For citation purposes: Salahuddin N, Jamil MG, Urresti J, Kherallah M. Compliance with the Surviving Sepsis Guidelines: A prospective cohort study of critical care in lesser developed countries. OA Critical Care 2014 Jan 18;2(1):1.

Research study

 
Medical Knowledge

Compliance with the Surviving Sepsis Guidelines: A prospective cohort study of critical care in lesser developed countries.

N Salahuddin, M Jamil, J Urresti, M Kherallah
 

Authors affiliations

(1) Dept of Critical Care Medicine, King Faisal Specialist Hospital & Research Centre, Riyadh, Saudi Arabia

(2) Clinical Nurse Coordinator, Tele-ICU, King Faisal Specialist Hospital & Research Centre, Riyadh, Saudi Arabia

* Corresponding author Email: nsalahuddin@kfsh.edu.sa

Abstract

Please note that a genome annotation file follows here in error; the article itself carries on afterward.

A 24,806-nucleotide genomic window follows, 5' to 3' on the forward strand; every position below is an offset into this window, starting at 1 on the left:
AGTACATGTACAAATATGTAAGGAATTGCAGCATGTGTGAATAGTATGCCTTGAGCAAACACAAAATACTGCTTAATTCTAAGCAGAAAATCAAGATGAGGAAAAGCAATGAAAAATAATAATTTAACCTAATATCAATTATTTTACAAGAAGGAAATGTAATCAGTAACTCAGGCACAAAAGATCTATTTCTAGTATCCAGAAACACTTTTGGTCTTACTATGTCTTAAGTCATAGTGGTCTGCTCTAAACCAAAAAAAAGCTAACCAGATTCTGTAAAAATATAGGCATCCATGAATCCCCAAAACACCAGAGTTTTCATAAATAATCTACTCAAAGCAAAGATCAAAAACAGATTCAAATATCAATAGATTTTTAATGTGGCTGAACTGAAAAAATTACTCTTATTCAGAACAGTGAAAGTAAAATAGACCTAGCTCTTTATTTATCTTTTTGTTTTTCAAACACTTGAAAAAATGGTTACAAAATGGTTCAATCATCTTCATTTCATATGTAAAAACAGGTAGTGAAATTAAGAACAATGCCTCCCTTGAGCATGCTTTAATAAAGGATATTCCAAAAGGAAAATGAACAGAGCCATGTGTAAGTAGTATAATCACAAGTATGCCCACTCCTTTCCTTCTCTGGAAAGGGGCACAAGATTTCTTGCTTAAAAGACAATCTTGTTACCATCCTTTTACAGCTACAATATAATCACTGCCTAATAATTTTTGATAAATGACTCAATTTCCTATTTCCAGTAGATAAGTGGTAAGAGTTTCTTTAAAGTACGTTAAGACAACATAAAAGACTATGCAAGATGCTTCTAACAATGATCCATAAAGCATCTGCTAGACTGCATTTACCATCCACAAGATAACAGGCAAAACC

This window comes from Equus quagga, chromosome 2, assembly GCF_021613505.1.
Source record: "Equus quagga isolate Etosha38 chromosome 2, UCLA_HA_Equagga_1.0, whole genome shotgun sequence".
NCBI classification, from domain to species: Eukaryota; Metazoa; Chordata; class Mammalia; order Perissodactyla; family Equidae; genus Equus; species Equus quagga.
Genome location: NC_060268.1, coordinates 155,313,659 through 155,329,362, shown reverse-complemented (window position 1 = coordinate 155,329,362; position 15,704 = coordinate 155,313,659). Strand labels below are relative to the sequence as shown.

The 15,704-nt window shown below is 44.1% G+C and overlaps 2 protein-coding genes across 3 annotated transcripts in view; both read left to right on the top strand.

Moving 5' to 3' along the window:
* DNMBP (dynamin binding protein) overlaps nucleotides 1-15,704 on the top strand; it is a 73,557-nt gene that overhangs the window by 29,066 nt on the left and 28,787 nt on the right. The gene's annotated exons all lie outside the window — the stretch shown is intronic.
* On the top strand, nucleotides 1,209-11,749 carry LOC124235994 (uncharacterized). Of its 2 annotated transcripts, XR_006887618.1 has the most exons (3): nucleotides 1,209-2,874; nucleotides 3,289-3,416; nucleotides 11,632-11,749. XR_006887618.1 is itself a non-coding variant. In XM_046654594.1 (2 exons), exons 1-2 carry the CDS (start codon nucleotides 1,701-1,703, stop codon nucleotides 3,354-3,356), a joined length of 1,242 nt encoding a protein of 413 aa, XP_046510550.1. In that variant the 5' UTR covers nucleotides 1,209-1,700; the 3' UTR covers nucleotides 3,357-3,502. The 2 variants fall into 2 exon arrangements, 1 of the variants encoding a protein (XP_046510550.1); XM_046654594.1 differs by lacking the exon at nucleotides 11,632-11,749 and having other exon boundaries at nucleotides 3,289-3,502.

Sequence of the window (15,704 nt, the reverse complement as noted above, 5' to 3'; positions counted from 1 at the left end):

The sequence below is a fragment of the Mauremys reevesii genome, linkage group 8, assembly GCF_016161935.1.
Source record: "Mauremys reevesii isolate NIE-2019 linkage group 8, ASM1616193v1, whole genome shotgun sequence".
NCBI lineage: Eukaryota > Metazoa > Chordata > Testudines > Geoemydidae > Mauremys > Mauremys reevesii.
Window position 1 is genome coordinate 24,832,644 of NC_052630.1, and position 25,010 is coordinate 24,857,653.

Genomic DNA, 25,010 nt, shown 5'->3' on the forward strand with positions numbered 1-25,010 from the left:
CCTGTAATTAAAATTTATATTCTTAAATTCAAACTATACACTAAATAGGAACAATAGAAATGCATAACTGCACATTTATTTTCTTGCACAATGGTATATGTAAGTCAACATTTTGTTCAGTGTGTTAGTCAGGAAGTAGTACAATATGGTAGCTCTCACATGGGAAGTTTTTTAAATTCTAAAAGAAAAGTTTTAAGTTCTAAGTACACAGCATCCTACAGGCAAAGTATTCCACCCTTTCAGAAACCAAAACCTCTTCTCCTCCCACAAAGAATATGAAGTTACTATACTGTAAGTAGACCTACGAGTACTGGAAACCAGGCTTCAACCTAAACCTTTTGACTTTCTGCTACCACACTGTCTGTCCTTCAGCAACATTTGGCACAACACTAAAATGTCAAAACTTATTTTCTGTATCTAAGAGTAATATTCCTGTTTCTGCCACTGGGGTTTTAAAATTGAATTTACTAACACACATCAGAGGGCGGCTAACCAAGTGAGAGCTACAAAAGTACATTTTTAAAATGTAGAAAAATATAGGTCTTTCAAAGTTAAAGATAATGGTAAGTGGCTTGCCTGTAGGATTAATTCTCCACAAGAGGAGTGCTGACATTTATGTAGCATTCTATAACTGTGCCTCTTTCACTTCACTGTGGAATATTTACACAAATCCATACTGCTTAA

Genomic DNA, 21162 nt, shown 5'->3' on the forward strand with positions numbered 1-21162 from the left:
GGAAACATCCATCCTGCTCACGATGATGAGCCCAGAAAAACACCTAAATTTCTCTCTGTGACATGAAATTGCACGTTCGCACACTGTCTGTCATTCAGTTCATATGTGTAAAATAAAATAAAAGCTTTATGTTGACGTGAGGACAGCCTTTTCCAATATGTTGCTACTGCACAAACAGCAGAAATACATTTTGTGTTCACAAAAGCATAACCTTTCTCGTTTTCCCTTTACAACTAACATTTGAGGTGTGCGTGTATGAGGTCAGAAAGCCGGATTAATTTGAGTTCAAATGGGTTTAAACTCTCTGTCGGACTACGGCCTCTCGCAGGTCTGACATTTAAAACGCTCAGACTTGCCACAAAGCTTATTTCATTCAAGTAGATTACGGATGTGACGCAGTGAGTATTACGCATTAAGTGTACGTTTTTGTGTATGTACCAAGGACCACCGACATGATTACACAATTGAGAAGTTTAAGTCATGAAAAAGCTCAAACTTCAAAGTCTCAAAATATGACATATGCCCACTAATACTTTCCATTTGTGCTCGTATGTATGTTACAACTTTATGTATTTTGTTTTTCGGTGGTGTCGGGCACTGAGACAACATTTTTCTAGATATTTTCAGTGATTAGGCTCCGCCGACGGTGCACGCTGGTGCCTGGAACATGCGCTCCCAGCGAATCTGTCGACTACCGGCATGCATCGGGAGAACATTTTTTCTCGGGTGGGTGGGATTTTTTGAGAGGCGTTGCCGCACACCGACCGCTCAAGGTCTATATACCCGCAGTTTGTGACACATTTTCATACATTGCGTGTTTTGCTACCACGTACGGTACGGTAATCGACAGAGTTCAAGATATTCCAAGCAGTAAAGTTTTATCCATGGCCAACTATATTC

Introduction: Mortality rates from severe sepsis /shock have declined with implementation of the Surviving Sepsis Guidelines in the western world. Unfortunately, lesser developed countries continue to exhibit high death rates. We hypothesized that this is because of poor adherence to the guidelines and we carried out this study to determine compliance and to identify variables that relate to improved compliance. Materials and Methods: Critical care providers were asked to fill out a survey instrument designed to assess compliance with the 2012 Surviving Sepsis Guidelines. Providers from countries located in the Eastern Mediterranean Region were sampled. The study protocol was approved by the Hospital Research Ethics committee. Results: 175 responses from 11 countries were recieved; 95 high-income (Saudi Arabia, Bahrain), 8 mid-income (Lebanon,Jordan,Turkey,Iran, Libya),72 low-income (Pakistan,Syria,West Bank & Gaza, Sudan). Compliance with the Resuscitation bundle was 66% and 47% with the Management bundle. Amongst the individual components, 84% (148) routinely measured lactate, 51% (89) give antibiotics within the first hour of sepsis, 36% (64) measure procalcitonin, 7% (12) routinely use colloidal fluids for resuscitation. 32% (56) do not use lung protective ventilation for patients with acute respiratory distress syndrome and 22% (39) use no stress ulcer prophylaxis. Compliance was significantly associated with 24 hour intensivist coverage, p=0.004; 1:1 nurse: patient ratio, p= 0.000; a rapid response service, p=0.001 and routine measurement of critical care performance indicators, p=0.029. Conclusions: Poor compliance with key recommendations may be responsible for the continued high mortality observed from severe sepsis and shock in these countries. Any effort to improve outcomes will need to address these knowledge and practice deficiencies.

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